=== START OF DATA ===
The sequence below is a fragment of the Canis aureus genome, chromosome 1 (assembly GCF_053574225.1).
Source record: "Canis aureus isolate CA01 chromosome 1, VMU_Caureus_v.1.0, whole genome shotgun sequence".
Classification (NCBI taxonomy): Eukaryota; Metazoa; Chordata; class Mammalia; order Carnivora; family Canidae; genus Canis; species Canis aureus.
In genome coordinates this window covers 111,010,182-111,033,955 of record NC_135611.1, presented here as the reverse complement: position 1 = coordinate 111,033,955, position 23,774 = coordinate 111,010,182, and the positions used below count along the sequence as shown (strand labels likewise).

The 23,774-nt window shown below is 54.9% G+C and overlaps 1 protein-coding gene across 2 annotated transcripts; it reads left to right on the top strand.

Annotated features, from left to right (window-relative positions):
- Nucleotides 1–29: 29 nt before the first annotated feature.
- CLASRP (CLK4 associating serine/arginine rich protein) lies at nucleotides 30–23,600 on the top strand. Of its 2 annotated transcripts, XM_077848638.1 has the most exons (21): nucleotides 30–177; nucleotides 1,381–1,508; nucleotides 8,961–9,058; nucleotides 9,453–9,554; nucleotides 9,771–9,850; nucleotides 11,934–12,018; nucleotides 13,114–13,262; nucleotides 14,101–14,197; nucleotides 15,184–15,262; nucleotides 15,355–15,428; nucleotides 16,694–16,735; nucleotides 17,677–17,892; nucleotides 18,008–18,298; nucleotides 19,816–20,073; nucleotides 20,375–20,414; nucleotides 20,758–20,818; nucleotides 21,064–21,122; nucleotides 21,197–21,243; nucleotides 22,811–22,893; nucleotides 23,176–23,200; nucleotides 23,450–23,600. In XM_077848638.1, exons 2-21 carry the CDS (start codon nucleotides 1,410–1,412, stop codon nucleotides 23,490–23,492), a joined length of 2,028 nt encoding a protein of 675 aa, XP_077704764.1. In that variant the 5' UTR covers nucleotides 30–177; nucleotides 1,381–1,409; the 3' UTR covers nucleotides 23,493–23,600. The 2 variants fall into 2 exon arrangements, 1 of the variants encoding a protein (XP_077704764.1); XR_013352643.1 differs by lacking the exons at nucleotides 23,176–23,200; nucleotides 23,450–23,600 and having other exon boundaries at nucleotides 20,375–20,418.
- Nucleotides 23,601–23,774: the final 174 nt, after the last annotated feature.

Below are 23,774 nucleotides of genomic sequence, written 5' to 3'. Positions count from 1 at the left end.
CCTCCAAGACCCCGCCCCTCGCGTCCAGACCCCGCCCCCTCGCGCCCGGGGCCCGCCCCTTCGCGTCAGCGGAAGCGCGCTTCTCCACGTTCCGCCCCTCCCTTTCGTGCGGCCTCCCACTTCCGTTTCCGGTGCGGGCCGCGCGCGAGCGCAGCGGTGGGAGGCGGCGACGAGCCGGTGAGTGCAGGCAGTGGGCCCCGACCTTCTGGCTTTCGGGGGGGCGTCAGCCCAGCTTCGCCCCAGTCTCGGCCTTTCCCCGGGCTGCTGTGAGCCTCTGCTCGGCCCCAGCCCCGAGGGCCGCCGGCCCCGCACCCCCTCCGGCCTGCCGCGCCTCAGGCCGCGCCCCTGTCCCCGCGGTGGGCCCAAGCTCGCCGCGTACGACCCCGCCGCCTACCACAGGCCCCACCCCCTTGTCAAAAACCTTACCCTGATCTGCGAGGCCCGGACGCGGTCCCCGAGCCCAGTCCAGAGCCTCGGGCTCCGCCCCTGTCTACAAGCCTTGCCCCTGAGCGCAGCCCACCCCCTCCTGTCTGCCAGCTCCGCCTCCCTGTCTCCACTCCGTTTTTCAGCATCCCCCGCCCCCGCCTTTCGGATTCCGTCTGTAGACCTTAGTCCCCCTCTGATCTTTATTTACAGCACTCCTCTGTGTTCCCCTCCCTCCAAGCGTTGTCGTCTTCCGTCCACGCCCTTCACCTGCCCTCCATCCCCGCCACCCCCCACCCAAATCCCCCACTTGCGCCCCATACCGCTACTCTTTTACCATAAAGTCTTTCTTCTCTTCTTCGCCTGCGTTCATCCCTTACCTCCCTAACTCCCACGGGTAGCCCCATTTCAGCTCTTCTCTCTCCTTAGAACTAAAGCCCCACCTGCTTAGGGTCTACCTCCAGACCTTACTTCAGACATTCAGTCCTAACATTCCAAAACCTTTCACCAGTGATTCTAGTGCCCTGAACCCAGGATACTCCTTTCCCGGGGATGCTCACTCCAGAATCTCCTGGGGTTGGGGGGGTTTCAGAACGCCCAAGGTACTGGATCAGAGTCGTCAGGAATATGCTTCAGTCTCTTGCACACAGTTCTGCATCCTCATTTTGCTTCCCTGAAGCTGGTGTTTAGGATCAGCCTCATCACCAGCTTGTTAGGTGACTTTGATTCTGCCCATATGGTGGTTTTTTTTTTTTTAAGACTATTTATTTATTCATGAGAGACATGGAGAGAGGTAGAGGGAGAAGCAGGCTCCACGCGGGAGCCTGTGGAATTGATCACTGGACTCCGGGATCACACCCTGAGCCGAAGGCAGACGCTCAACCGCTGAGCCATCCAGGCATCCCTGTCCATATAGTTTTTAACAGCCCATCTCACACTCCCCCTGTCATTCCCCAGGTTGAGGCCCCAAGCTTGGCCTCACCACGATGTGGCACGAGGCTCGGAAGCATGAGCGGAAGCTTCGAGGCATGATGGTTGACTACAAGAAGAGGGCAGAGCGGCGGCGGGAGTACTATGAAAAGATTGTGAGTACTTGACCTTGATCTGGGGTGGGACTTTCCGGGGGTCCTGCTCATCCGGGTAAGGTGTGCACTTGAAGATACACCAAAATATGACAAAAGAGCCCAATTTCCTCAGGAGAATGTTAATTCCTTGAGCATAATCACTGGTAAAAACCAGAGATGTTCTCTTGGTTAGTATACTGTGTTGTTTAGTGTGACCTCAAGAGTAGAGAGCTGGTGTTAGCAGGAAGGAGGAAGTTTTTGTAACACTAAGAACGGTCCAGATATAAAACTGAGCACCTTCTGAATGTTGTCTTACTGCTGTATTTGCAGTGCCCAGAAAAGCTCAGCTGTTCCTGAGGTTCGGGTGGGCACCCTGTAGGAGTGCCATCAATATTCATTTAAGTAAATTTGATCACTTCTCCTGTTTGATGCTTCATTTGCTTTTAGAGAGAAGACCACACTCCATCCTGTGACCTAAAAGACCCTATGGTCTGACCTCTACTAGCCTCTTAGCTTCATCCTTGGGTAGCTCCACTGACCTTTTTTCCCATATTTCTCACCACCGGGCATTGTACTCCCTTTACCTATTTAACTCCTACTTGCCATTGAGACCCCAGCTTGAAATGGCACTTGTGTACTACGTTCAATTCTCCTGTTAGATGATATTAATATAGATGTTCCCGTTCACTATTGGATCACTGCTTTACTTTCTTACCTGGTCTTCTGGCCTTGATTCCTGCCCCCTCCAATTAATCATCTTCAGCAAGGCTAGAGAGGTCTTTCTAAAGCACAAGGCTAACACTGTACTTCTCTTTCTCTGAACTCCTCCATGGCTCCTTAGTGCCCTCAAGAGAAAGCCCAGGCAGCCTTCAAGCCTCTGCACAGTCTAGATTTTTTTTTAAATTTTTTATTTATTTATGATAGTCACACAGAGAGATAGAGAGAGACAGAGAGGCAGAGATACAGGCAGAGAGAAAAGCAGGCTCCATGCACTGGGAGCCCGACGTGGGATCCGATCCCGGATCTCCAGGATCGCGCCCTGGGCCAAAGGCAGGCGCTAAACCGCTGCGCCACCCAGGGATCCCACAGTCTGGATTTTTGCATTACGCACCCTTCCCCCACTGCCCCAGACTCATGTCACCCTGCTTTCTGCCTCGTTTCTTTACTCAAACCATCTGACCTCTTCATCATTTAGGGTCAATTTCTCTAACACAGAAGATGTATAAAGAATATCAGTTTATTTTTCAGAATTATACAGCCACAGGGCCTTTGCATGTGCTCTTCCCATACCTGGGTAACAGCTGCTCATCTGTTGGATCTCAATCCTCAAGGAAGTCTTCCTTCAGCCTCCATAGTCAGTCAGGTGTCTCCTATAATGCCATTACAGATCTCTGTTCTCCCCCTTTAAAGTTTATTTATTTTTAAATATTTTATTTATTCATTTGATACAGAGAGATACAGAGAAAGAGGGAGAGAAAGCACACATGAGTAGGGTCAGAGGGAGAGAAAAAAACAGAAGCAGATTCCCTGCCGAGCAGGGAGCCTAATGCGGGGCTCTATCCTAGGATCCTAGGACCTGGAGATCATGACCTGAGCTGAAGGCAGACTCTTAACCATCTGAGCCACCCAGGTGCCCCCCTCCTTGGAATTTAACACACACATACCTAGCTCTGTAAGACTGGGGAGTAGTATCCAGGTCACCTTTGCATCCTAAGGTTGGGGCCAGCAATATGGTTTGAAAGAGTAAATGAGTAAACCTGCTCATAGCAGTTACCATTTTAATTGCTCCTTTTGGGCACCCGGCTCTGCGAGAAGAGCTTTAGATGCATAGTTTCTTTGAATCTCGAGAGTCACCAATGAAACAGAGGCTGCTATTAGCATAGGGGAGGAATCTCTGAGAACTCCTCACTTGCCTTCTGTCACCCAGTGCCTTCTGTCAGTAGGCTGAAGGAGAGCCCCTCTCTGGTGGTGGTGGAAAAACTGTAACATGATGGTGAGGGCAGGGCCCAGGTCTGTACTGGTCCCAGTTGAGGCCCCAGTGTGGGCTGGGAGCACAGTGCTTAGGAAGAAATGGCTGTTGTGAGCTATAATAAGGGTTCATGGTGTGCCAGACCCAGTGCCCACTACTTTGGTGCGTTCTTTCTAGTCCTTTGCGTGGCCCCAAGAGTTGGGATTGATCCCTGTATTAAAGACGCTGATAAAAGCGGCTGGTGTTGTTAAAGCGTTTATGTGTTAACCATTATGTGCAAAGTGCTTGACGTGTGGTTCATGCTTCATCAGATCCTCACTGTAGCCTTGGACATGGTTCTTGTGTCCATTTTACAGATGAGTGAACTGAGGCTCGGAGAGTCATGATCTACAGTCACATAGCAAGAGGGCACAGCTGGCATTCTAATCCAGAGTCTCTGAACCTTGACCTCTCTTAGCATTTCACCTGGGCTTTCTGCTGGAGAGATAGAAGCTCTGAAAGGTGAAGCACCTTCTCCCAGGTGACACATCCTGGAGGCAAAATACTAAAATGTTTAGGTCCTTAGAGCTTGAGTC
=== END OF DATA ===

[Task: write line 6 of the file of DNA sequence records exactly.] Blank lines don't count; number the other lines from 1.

Annotated features, from left to right (window-relative positions):